2 4,973 363
Cytomegalovirus oesophagitis in a patient with non-hodgkin's lymphoma
SS Hingmire, G Biswas, A Bakshi, S Desai, S Dighe, R Nair, S Gupta, PM Parikh
January-March 2008, 26(1):79-80
DOI:10.4103/0255-0857.38866  PMID:18227606
Cytomegalovirus (CMV) infection is frequent in immunocompromised patients, especially in AIDS, organ transplantation and rarely in Hodgkin's disease and Non-Hodgkin's lymphoma (NHL). We present a case of NHL with CMV oesophagitis, which has rarely been documented in literature. Apart from fungal and herpes simplex infections, as the common differential diagnosis for oesophagitis in patients of lymphoma, CMV should be considered an important etiologic agent. Early diagnosis and prompt treatment of CMV oesophagitis with gancyclovir can avert significant morbidity and avoid unacceptable treatment delays.
  1 4,273 249
Estimation of antibodies to HBsAg in vaccinated health care workers
TV Rao, IJ Suseela, KA Sathiavathy
January-March 2008, 26(1):93-94
DOI:10.4103/0255-0857.38876  PMID:18227616
  1 13,374 382
Seroprevalence of rubella among urban and rural Bangladeshi women emphasises the need for rubella vaccination of pre-pubertal girls
A Nessa, MN Islam, S Tabassum, SU Munshi, M Ahmed, R Karim
January-March 2008, 26(1):94-95
DOI:10.4103/0255-0857.38877  PMID:18227617
  1 3,341 240
Review of oral pathology (with explanatory answers)
M Madhavan, Reba Kanungo
January-March 2008, 26(1):99-99
  - 5,414 214
Medical parasitology
Reba Kanungo
January-March 2008, 26(1):99-99
  - 5,551 280
Detection of extra-cellular enzymes of anaerobic gram-negative bacteria from clinically diseased and healthy sites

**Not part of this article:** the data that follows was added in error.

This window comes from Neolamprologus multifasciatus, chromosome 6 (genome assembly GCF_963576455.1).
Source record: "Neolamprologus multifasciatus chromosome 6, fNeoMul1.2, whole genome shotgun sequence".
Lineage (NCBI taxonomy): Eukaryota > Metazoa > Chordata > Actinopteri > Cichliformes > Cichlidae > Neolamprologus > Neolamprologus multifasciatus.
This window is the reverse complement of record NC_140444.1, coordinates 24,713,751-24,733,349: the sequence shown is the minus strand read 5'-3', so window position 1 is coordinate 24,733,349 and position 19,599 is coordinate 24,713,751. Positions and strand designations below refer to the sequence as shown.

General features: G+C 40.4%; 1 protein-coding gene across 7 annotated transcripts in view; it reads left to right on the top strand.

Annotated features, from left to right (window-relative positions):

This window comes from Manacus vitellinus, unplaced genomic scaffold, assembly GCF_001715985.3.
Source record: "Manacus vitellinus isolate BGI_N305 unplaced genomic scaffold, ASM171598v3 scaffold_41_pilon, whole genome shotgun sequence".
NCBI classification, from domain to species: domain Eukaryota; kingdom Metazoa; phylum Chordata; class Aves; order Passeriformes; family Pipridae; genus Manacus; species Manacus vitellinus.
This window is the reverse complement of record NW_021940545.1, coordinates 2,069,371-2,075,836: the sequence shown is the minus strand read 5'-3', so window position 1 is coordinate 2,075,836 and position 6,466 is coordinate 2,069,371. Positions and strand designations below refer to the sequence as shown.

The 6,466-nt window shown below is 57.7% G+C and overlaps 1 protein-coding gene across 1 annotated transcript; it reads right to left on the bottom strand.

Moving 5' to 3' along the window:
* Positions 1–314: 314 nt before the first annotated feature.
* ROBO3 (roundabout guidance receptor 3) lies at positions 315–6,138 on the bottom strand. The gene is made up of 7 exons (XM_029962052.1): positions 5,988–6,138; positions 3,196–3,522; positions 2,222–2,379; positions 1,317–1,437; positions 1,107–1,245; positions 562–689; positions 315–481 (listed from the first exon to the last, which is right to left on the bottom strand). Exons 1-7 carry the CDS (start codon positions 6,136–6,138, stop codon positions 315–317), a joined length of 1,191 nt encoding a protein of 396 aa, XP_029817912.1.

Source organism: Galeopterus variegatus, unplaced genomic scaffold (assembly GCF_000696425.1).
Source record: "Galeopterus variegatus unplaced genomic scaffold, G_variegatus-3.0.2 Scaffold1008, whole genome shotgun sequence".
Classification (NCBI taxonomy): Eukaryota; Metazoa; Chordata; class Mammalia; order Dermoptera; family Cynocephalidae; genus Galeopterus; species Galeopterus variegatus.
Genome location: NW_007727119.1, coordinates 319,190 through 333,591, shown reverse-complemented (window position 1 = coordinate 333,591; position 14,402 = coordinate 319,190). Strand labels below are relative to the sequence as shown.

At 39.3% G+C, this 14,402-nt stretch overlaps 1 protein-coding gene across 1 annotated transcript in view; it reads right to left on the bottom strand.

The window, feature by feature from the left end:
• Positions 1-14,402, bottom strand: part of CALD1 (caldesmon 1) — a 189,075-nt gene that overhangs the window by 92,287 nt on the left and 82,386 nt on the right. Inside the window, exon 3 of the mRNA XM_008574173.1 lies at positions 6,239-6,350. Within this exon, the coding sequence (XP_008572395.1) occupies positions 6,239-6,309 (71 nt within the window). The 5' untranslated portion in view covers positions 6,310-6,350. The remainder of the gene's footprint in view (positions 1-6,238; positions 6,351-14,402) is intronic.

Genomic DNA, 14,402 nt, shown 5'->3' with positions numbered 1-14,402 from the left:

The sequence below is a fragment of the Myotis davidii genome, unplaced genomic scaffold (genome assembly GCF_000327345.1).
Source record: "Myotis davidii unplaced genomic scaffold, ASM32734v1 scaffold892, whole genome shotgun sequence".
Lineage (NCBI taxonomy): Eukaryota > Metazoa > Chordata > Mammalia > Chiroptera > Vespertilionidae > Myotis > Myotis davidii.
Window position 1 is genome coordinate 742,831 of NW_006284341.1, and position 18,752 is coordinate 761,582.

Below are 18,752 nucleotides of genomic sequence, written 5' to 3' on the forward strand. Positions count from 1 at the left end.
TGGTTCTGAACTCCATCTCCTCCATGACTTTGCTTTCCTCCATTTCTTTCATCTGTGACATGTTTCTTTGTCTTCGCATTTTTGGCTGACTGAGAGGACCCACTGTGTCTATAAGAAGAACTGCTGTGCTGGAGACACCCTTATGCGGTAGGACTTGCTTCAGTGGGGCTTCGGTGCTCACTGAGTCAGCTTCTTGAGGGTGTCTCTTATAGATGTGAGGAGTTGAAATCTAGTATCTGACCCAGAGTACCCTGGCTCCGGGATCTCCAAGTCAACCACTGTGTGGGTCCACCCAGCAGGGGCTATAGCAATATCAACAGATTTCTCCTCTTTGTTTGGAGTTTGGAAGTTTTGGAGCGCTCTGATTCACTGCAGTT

JM Nagmoti, CS Patil, MB Nagmoti, MB Mutnal
January-March 2008, 26(1):65-67
DOI:10.4103/0255-0857.38862  PMID:18227602
Anaerobic gram-negative bacteria (AGNB) produce enzymes that play a significant role in the development of disease. We tested 50 AGNB isolates, 25 each from clinically diseased and healthy human sites for in vitro production of caseinase, collagenase, etc. Majority of the isolates were Bacteroides fragilis and Porphyromonas gingivalis, which more commonly produced collagenase and haemolysin. Comparatively larger number of clinical AGNB produced collagenase (P = 0.004). No such difference was observed with other enzymes. Hence, collagenase is probably one of the key virulence markers of pathogenic AGNB, and the inhibitors targeting collagenases might help in the therapy of anaerobic infections.
  - 6,283 335
Pyopericardium due to group D streptococcus
K Karthikeyan, KR Rajesh, H Poornima, R Bharathidasan, KN Brahmadathan, R Indra Priyadharsini
January-March 2008, 26(1):85-87
DOI:10.4103/0255-0857.38870  PMID:18227610
Beta-hemolytic Enterococcus faecalis was isolated from the pericardial fluid obtained from a patient with pyopericardium. The patient was immunocompetent and had mild pleural effusion. He was treated with parenteral co-amoxiclav and amikacin, had undewent pericardiectomy with repeated pericardial aspiration, and recovered completely. To our knowledge, this is the first report of pyopericardium due to E. faecalis .
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Parental history of ulcer and the prevalence of Helicobacter pylori infection in their offspring
KS Ahmed, AA Khan, JD Ahi, CM Habibullah
January-March 2008, 26(1):90-90
DOI:10.4103/0255-0857.38873  PMID:18227613
  - 3,700 298

© 2004 - Indian Journal of Medical Microbiology
Published by Wolters Kluwer - Medknow